Simply stated, pain itself is evil and not part of God's original design. It is experiencing destruction and harm due to the absence of God and his presence. If it were part of his original design God would allow it to continue instead of do away with it altogether one day.

We get further indication of this if you look at the definition of evil in the OT... 
H7451b  רַע - ra (948c); from the same as H7455; evil, distress, misery, injury, calamity: — adversity (7), calamity (4), disaster (2), evil (94), harm (2), harmful (1), hurt (1), ruin (3), surely (1), trouble (2), unpleasant (1), wickedly (1), wickedness (1). 

The following are key passages in Genesis using the word for evil (H7451b); all dealing with "the knowledge of good and evil" except Gen 31 which translates the word as "harm" instead. There is clearly a direct connection between harm and evil. To say it another way, that which causes harm/injury is evil and evil always causes harm/injury in some form or fashion.   

Gen_2:9  Out of the ground the LORD God caused to grow every tree that is pleasing to the sight and good for food; the tree of life also in the midst of the garden, and the tree of the knowledge of good and evilH7451b.
Gen_2:17  but from the tree of the knowledge of good and evilH7451b you shall not eat, for in the day that you eat from it you will surely die." 
Gen_3:5  "For God knows that in the day you eat from it your eyes will be opened, and you will be 4like God, knowing good and evilH7451b."
Gen_3:22  Then the LORD God said, "Behold, the man has become 4like one of Us, knowing good and evilH7451b; and now, he might stretch out his hand, and take also from the tree of life, and eat, and live forever"—
Gen 31:29  "It is in my power to do you harmH7451b, but the God of your father spoke to me last night, saying, 'Be careful not to speak either good or bad to Jacob.'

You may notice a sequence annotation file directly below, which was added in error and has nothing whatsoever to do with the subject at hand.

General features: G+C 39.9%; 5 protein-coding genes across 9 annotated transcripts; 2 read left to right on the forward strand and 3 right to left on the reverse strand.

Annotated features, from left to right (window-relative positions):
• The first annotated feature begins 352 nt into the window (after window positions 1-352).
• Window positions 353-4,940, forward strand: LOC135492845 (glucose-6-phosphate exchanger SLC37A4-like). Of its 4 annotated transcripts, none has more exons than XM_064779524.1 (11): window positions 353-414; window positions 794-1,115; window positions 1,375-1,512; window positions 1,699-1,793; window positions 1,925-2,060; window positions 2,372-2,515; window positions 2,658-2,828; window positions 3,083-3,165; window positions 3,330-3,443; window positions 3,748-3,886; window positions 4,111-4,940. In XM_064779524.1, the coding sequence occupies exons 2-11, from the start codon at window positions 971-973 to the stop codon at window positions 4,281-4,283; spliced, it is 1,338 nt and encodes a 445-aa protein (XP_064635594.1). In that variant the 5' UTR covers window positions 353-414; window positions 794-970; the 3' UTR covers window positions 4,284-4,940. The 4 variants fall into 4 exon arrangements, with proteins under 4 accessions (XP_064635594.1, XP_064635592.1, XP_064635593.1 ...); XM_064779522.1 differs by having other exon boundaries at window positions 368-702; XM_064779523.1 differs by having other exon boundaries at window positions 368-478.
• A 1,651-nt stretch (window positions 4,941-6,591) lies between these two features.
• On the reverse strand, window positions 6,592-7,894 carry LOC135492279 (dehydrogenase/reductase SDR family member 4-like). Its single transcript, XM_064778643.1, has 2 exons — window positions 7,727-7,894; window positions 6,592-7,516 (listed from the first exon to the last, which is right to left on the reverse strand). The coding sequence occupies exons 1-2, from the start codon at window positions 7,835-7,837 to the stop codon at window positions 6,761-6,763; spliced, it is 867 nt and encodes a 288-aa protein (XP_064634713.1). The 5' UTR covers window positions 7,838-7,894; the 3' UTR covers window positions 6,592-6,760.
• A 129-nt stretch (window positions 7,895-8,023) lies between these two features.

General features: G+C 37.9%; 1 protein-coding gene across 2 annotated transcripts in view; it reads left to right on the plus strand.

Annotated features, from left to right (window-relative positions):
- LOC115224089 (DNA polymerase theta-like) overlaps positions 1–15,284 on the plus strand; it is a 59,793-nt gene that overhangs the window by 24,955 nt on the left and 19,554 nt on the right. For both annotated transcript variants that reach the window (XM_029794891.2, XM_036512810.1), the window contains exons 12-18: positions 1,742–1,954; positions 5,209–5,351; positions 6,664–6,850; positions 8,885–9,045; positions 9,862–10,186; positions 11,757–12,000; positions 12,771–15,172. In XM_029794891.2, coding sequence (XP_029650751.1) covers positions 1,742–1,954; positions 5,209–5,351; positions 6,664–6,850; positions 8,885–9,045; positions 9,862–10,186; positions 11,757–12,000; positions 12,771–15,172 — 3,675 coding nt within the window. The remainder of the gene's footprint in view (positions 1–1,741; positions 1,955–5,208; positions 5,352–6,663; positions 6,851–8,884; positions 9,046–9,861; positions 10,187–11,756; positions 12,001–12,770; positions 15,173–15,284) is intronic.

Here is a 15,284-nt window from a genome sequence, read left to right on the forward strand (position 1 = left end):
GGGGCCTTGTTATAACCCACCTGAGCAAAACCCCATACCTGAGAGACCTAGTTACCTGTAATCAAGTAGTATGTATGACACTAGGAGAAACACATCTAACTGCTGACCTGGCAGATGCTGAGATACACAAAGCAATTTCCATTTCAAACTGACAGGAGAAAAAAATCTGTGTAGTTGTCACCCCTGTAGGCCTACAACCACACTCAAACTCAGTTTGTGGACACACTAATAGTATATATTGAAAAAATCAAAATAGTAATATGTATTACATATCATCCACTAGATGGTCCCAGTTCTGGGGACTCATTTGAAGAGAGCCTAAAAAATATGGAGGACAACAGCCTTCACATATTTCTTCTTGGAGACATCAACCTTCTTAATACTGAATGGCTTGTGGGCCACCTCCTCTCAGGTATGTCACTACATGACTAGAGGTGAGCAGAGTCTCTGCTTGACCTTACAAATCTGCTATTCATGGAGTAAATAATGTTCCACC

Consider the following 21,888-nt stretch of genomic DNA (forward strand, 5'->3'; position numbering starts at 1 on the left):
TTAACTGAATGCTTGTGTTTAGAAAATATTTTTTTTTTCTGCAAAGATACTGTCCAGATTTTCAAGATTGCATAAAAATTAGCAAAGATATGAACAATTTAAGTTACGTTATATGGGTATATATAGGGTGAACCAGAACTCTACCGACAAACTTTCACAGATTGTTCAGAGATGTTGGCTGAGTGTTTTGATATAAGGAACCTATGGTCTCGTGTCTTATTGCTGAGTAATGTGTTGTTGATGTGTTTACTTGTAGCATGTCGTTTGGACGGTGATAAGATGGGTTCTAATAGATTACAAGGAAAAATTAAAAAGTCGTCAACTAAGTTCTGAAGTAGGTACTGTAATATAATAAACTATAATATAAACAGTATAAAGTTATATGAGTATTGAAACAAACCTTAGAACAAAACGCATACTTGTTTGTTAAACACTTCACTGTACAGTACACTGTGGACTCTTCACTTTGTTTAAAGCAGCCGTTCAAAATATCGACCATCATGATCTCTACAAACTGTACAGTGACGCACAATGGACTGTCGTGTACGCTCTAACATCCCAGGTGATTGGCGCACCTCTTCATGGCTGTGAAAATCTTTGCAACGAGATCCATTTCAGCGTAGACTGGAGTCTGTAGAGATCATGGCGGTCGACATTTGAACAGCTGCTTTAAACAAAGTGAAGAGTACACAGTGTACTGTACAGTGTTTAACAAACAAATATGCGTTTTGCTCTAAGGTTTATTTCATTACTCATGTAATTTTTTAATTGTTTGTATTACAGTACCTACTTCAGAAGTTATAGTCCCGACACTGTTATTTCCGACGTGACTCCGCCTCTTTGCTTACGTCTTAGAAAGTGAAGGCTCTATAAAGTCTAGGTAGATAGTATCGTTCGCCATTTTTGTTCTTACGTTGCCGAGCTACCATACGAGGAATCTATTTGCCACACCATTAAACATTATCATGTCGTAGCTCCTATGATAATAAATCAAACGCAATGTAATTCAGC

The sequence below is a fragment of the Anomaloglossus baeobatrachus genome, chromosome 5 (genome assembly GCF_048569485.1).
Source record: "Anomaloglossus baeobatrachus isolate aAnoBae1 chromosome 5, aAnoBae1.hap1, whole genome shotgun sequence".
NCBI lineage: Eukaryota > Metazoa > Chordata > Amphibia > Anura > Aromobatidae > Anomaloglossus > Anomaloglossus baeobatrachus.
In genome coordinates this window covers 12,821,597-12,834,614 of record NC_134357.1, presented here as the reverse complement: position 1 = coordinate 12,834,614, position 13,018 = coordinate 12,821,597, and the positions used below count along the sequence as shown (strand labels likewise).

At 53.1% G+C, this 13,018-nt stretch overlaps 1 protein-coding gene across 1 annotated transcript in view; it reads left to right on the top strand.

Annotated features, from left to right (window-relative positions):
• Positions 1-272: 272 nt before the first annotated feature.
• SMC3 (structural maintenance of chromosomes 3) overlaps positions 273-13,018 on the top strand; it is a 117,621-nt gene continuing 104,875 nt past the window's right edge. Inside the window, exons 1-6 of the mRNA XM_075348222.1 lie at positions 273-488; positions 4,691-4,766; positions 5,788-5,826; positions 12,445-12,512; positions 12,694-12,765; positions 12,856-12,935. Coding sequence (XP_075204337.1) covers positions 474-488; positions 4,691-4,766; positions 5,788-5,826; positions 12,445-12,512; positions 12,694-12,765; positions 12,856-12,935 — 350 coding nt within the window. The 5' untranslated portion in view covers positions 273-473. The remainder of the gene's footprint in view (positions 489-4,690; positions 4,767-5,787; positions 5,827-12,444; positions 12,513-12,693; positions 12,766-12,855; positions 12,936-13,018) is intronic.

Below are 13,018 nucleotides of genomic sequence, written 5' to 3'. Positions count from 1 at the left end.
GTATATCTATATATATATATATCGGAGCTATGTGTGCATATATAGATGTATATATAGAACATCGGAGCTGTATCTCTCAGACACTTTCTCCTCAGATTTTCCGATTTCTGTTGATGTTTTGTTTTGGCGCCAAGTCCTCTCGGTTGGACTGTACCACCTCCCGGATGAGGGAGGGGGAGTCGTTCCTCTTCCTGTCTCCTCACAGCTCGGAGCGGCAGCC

So how can something evil be used for good? 

Even though pain in itself is not good but bad(evil), causing harm/injury, it becomes the means of appreciating the good that is God i.e. the greater the absence of good, the greater the 5appreciation of its presence. As an old saying goes, the negative accentuates the positive. Evil/harm/pain reveals to us the desperation and injury that occurs from the absence of God thereby increasing our appreciation for the presence of God. 

Though directly, evil is bad, indirectly it is good. Or to say it more precisely it is a means by which God brings about our good. It is the means by which we discover more of God, who is our ultimate good. But it does so indirectly, by it being contrasted with good i.e. our appreciation for good is enhanced by experiencing the absence of good i.e. by experiencing harm/evil. Experiencing bad enables us to better appreciate it's opposite.

As Joseph said to his brothers who sold him into slavery (clearly an act of revenge and evil) "you 6meant it for evil (harm) but God meant it for good."

Even evil does not thwart the good purposes of God but actually becomes a tool in his hands to bring us to him and the ongoing means of drawing us nearer to him. To say it simply, God is bigger then evil and uses evil for good, our good.  Probably the most dramatic example of this is recorded in Act 2:23  

"...this Jesus, delivered up according to the definite plan and foreknowledge of God, you crucified and killed by the hands of lawless men..."

The highest purpose of God in sending Christ; restoring rebellious men and women to himself, was accomplished by means of the hands of lawless (or wicked in many translations) men. 

For a further discussion on how we are actually in constant state of pain click here.